Anyway, I hope they get the hearing problem taken care of, and you love your retirement, Texas, and the beautiful twins.

We only live a couple of hours from you so if you are ever close, please let me know, and we can get together.


Ken Fitzgerald
10-28-2010, 7:09 PM

Thanks for the invitation. We get to the Tri-Cities area on occassion. I have a friend from HS who moved there recently.

I don't think I 'll have too much trouble staying busy.

Jim O'Dell
10-28-2010, 7:30 PM
Just ease into the retirement thing, and it will seem very natural! ;) Still praying for a change in the hearing. If it happens, will you stay retired? :D:D Jim.

Gene Waara
10-28-2010, 9:40 PM
Ken - I too am sorry to hear about your hearing loss. My brother has owned three hearing aid stores for years and I have heard many stories but none as unique as yours. Life can change in a moment. LOML recently had a mastectomy and the reconstruction process continues. Good news was cancer was contained and her outlook is excellent. I am the eternal optimist and always see a half full glass. Embrace your pending retirement - you've earned it. Consider all the good things in your life - family, friends, otherwise good health and a great hobby you can continue to enjoy. Best of luck in your retirement!

Bill Cunningham
10-28-2010, 11:28 PM
I fear I'm going to suffer the same thing someday.. I have about 40% hearing loss in my right ear, and 60% in my left. Tinnitus in both ears (like listening to stereo H.V. flybacks 24hrs a day) If I wasn't able to 'tune it out' I would probably go nuts.. I'm self Employed, so I will probably retire when they carry me out of the shop in a box..

Ken Fitzgerald
10-28-2010, 11:41 PM

I can only speak for myself.

Dan and I exchanged some emails earlier about my hearing loss. I will either get better or learn to adapt. I am not depressed by the situation but rather frustrated. But...I will get better or learn to adapt.

The only time the tinnitus bothers me is when I try to go to sleep at night. That noise is always there.

I really didn't mean for this thread to become so "hearing" involved. I only mentioned it because it's forcing me to retire 11 months earlier than I intended.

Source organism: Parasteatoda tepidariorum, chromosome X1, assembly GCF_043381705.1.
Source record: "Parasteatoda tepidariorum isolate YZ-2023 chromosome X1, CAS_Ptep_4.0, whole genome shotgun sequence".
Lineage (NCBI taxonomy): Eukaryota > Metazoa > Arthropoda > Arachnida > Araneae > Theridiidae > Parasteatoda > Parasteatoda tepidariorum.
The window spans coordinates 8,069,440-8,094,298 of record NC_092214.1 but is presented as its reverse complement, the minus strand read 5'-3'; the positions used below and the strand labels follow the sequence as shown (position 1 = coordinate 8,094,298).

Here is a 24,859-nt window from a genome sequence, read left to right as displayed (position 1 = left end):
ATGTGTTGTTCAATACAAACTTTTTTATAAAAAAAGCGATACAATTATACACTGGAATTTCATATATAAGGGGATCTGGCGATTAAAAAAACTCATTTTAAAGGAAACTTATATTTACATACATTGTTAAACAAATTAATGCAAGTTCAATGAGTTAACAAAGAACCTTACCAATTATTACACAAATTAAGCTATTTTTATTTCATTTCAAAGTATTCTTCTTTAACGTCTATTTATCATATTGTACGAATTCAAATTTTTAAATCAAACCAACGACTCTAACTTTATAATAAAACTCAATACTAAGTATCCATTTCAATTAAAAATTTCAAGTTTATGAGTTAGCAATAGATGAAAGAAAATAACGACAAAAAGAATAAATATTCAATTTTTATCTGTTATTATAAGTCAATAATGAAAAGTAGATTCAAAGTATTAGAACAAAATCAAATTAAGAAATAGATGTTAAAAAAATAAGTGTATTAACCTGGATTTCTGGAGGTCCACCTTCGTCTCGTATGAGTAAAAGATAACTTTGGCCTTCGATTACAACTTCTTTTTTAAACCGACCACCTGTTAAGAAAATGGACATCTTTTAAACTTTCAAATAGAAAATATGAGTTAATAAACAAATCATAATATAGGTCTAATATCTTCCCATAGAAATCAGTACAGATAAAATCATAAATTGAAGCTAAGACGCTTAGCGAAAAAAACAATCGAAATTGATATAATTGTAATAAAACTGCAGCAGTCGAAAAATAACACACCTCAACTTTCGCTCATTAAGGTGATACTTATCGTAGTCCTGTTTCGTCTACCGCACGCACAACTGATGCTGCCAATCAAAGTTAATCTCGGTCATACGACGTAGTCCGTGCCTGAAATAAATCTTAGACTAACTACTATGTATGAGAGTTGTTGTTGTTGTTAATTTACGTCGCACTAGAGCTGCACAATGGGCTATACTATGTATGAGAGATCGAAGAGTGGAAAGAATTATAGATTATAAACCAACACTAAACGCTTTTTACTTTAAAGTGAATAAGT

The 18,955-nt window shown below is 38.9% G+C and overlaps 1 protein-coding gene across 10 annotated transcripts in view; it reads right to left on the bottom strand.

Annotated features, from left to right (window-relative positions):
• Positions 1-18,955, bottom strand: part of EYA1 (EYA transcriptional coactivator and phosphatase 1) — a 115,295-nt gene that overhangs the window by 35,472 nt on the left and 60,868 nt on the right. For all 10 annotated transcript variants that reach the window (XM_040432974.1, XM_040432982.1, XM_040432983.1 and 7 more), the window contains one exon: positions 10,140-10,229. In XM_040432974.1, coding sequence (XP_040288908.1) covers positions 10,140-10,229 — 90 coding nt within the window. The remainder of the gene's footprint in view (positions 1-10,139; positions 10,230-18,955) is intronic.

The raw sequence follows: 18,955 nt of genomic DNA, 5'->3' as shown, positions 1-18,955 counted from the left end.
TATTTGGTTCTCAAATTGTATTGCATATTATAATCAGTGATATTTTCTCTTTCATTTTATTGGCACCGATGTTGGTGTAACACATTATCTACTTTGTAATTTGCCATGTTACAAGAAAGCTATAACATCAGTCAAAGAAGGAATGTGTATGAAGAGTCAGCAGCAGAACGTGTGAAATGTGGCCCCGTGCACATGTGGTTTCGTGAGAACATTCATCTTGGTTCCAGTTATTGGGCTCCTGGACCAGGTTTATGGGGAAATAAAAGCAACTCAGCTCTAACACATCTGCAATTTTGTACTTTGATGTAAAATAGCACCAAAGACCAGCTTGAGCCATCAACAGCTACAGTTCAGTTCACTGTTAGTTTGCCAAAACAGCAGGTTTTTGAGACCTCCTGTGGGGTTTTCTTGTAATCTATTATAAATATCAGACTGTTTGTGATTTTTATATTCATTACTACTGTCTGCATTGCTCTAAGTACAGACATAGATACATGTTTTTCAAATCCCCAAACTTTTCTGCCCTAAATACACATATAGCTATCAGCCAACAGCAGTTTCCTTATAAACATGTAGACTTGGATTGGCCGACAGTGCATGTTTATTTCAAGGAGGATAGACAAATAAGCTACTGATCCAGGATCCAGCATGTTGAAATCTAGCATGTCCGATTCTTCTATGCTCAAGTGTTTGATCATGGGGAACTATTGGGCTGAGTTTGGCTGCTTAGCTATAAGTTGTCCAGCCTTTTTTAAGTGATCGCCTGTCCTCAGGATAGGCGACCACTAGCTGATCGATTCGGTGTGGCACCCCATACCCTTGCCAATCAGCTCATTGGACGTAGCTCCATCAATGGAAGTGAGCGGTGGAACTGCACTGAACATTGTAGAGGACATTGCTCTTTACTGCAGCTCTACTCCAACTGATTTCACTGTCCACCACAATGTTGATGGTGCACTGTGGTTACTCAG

Based on my manager's statements yesterday, I think they'd work with me so I could work through December 2011. But...with the communications problems I now experience, it would not be fair to the company or the customers and I would not want to handle the increased tension as a result. I can't wear my hearing aid in all the conditions which I experience when I work. Without the hearing aid I am totally deaf. That's unsafe. If I get a cochlear implant same situation.

It is my time to go.

So I will retire.

Because our daughter works for USAir, we fly extremely cheaply and I will travel to visit friends and relatives around the country. And...a number of tourist sites but do it in the off season to miss the crowds..

Ron Jones near Indy
10-28-2010, 11:49 PM
Welcome to the all weekend week! I retired in May, and I certainly recommend it. I hope the hearing problem can be improved--if it can't be improved I know you will deal with it and move forward. Good luck on making $ with this obsession, er hobby we share.

Rich Engelhardt
10-29-2010, 6:34 AM
The only time the tinnitus bothers me is when I try to go to sleep at night. That noise is always there
I've got those noisy crickets too...self inflicted,, no one to blame but myself. I was wondering if your hearing loss gave you any break, but, felt a bit awkward asking.
W/me, it's only a matter of time until the ears go. All self inflicted so I've got no one to blame but myself.

Anyhow - I'm 58 - been drawing a "paycheck" for a bit over 50 years.
Got my first paying "job" when I was in first grade(1959) stacking milk cartons in the school cafeteria cooler for $.25 a day. Did the artihmetic (which is what math was called back then ;)) & figured I was a regular John D. what w/my buck and a quarter a week pay an my dime allowance!

I had all that moola spent for months to come!

Proudly told mom and dad at dinner I was a "Working man" now!
Dad said that since I was working, I didn't need an allowance anymore! Life lesson learned!
2nd life lesson came when dad told me about the "seasonal layoffs" (school breaks & summer vacation) where the pay stopped & w/no allowance I'd better save up for those days. Man, all of a sudden I went from John D. to Freddy the Freeloader! :D